A growth of algae biofilms was observed in the operating area of UV plants responsible for UV disinfection as part of drinking water treatment. This study is used to gain an overview of the frequency and extent of algae biofilm formation and consequently to assess the relevance for drinking water supply.
Mercury vapour lamps are generally used for the UV disinfection of drinking water. In addition to UV radiation that is effective for disinfection, these also emit visible radiation. However, the short-waved UV radiation, effective in disinfecting penetrate less deeply in water than visible radiation. At certain distances away from UV plants, it is therefore possible to have areas with zero effective disinfection but still with visible radiation, which can encourage algae growth.
In this review and by identifying affected water supply companies, the influence of raw water quality, preliminary treatment and the used UV device type on the presence of algae biofilms should be established.
In about 50 % of cases, it was possible to verify the development of a phototropic biofilm in the effective zone of a UV plant. Water supply companies that treat surface water or water influenced by surface water, are increasingly affected by algae biofilms. Besides the type of raw water, the type of UV device used (low pressure or medium pressure lamps) appears to significantly influence algae growth. For instance, algae biofilms were noted in about 35 % of cases for water supply companies using UV low pressure systems and in about 80 % of cases for water supply companies using UV medium pressure systems.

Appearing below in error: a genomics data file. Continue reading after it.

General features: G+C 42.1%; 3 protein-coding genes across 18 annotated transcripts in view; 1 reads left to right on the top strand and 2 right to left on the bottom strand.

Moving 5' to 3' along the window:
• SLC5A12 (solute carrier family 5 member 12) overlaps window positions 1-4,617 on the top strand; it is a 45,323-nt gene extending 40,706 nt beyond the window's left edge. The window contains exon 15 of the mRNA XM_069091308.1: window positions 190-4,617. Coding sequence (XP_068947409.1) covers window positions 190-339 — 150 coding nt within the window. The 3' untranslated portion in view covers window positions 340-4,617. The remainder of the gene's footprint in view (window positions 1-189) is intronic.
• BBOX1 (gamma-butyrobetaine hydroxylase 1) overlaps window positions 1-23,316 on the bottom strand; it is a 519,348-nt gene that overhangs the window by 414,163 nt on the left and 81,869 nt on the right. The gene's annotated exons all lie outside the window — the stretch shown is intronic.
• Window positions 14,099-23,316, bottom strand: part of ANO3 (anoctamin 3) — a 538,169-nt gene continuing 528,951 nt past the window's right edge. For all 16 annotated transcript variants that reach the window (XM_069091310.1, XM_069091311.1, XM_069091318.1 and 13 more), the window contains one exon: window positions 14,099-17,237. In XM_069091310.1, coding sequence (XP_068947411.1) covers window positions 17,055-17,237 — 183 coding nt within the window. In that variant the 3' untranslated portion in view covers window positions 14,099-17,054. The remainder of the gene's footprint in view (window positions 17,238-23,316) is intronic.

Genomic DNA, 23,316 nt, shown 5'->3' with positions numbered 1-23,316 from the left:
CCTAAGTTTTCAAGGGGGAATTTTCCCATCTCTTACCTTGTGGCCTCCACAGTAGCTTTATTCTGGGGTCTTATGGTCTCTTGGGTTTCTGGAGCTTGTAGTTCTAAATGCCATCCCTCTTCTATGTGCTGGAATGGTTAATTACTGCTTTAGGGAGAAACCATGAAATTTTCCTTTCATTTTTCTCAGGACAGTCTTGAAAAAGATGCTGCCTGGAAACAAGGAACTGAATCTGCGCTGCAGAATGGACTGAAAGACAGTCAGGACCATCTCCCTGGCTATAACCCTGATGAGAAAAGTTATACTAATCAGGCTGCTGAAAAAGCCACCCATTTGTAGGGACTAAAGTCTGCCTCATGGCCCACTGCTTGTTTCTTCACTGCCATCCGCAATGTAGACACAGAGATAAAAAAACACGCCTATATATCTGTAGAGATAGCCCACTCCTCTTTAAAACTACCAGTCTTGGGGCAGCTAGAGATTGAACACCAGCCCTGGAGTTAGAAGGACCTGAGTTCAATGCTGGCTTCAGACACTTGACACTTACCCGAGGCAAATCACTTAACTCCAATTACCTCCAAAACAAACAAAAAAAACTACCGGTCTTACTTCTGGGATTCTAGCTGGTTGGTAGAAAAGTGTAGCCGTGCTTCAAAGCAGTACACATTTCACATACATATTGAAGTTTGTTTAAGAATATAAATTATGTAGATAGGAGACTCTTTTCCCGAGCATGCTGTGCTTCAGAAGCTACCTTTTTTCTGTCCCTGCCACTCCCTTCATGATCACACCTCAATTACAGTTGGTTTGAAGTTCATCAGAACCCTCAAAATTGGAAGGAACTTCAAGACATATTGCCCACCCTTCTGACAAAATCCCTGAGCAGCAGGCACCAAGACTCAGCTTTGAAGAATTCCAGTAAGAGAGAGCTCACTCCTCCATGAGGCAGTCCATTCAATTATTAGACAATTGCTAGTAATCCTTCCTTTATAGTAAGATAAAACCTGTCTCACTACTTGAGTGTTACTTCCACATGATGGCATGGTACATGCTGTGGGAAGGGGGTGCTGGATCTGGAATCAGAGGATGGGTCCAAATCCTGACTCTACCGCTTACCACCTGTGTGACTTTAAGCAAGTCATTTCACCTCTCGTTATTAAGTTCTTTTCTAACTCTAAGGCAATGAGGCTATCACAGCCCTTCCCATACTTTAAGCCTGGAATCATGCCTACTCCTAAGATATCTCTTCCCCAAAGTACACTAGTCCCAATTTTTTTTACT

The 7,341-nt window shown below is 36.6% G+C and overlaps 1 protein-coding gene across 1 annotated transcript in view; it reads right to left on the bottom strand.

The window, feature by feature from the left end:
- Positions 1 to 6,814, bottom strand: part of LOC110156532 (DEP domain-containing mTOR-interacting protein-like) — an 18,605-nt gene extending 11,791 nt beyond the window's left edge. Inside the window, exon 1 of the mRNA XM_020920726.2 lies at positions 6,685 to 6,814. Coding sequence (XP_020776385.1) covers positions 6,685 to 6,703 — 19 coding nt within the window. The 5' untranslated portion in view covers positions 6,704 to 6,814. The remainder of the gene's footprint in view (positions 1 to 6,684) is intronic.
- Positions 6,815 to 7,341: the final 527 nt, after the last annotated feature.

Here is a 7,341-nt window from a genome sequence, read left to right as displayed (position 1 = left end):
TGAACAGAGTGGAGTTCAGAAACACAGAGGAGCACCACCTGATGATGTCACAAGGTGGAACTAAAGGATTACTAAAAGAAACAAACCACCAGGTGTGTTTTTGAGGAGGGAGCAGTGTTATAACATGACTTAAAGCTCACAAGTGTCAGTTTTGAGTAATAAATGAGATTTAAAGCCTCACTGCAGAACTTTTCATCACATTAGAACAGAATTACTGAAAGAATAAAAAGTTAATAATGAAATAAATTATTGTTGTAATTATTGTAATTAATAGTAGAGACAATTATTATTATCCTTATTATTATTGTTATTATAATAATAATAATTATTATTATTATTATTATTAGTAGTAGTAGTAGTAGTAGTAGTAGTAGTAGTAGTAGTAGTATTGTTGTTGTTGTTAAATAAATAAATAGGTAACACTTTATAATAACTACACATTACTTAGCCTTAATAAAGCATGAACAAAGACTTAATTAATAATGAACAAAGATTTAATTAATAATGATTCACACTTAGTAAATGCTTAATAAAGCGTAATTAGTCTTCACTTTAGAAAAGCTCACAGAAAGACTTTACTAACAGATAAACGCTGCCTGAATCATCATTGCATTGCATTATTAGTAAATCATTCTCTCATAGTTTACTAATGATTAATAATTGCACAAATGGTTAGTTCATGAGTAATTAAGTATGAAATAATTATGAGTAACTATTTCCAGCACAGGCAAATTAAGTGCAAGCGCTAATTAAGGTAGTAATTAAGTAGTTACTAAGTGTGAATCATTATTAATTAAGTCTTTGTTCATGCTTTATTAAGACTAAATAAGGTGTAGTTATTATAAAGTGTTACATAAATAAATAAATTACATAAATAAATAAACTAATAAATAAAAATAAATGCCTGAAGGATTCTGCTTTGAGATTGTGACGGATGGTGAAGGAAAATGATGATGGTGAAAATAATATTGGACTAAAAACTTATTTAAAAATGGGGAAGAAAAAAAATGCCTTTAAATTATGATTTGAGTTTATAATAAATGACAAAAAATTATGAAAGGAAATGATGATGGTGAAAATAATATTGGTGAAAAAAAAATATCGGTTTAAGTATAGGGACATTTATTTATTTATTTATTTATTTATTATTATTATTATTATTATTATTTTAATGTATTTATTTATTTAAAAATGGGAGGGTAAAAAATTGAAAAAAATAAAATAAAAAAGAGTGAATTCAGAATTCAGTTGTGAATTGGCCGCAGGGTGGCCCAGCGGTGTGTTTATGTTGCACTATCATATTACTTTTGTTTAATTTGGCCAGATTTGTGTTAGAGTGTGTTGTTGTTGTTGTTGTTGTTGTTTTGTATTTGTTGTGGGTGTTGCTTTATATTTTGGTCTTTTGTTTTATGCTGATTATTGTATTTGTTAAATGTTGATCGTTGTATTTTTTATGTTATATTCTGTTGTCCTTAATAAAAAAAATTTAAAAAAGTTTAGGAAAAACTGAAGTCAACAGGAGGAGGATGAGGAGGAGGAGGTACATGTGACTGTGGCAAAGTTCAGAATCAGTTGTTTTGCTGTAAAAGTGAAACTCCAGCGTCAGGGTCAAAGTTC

At present no guide parameter is available for raw water and no measurement or testing methods are available that could be used to estimate the likelihood of a phototropic biofilm forming.
If there are any uncertainties ahead of a large-scale implementation of UV disinfection, then according to the findings obtained, small-scale UV pilot trials should be conducted over a representative time frame. Based on current knowledge, operating a UV pilot plant offers the most-promising way of estimating the algae formation potential at the UV disinfection site.
The results are incorporated in the revised DVGW worksheet DVGW W294-1.
J. Eggers, UV Disinfection in Drinking Water Treatment: May Visible Emission from UV Lamps Cause Algal Growth?. IUVA World Congress, Vancouver, February 2016.
Final report W 201516 (2018-12): Bestandsaufnahme zum Wachstum von Algen im äußeren Wirkbereich von UV-Anlagen [Survey on algae growth in the outer effective zone of UV plants]
DVGW Regelwerk plus